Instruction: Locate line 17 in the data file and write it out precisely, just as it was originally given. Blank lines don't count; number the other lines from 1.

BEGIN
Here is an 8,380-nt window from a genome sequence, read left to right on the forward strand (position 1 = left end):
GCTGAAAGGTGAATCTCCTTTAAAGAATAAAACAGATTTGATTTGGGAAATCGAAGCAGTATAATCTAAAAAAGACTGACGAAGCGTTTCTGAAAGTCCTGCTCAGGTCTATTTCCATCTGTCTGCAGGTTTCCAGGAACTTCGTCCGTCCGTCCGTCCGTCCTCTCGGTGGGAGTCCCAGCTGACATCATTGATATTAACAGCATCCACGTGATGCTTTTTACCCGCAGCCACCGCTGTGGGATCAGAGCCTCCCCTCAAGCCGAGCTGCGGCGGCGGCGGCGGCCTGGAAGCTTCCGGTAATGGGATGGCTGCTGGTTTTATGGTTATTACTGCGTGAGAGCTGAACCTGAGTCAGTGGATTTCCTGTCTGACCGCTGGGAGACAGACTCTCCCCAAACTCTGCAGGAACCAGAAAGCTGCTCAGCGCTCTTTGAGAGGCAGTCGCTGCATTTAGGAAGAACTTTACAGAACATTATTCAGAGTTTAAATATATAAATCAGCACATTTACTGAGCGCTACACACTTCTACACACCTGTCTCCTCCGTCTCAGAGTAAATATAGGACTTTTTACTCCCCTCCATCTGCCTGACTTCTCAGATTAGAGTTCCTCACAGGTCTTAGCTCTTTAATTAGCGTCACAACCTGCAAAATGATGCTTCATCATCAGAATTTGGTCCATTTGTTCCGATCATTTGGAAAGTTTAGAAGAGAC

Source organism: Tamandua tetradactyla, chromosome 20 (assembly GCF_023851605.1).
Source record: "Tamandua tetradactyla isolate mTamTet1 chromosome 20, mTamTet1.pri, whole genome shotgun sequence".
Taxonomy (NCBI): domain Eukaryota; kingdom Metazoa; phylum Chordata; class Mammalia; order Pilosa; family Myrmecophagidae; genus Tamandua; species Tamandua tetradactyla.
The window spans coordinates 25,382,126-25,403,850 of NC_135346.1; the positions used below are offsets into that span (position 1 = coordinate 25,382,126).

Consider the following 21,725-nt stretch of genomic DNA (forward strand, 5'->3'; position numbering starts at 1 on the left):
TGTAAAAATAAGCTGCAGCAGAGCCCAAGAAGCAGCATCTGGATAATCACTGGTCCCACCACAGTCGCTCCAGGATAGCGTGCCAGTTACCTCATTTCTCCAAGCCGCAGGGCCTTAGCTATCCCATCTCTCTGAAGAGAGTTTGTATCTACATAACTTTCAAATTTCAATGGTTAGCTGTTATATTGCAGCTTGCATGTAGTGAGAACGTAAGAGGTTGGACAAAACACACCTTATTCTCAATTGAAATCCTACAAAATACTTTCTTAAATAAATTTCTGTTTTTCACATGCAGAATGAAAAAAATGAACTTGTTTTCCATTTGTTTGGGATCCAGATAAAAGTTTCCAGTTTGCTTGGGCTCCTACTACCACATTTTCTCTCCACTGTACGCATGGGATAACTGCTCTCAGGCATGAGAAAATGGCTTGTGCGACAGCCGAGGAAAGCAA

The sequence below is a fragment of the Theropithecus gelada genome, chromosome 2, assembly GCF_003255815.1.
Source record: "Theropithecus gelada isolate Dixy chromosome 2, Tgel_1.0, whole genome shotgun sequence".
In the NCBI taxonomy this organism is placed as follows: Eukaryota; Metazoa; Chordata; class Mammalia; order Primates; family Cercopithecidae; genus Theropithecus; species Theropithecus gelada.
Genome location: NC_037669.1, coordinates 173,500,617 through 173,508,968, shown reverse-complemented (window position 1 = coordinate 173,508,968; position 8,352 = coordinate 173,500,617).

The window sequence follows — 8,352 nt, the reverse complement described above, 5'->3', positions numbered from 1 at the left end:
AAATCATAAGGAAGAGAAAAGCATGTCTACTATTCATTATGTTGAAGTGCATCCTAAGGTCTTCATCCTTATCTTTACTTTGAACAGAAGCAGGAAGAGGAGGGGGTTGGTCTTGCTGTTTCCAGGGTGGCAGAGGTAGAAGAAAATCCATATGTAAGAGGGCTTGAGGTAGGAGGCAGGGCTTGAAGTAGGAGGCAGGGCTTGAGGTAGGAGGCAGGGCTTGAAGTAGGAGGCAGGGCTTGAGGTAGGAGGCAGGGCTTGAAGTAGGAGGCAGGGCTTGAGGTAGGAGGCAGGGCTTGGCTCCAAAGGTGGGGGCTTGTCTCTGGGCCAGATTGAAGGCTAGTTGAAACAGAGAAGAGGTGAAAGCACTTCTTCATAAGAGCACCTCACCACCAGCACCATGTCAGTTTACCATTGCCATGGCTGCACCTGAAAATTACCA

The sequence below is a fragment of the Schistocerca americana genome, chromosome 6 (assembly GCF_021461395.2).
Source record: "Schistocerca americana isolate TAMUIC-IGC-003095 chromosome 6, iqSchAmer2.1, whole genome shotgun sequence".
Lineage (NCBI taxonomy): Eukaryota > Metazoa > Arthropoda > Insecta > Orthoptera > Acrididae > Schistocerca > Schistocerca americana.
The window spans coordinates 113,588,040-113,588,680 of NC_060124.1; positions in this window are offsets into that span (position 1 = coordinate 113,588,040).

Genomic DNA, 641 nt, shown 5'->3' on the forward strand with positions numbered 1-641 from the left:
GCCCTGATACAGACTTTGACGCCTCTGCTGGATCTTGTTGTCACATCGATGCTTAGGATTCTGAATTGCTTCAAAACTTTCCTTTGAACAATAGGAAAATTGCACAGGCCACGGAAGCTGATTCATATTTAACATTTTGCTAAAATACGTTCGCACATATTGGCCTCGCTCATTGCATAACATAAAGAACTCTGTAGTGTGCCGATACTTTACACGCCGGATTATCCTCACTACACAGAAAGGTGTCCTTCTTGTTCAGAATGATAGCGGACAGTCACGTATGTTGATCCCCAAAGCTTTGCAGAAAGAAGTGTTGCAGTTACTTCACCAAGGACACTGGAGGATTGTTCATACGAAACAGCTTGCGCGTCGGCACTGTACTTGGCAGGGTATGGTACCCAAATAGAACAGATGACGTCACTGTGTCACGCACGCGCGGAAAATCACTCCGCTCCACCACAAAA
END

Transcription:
Lineage (NCBI taxonomy): Eukaryota > Metazoa > Arthropoda > Insecta > Orthoptera > Acrididae > Schistocerca > Schistocerca americana.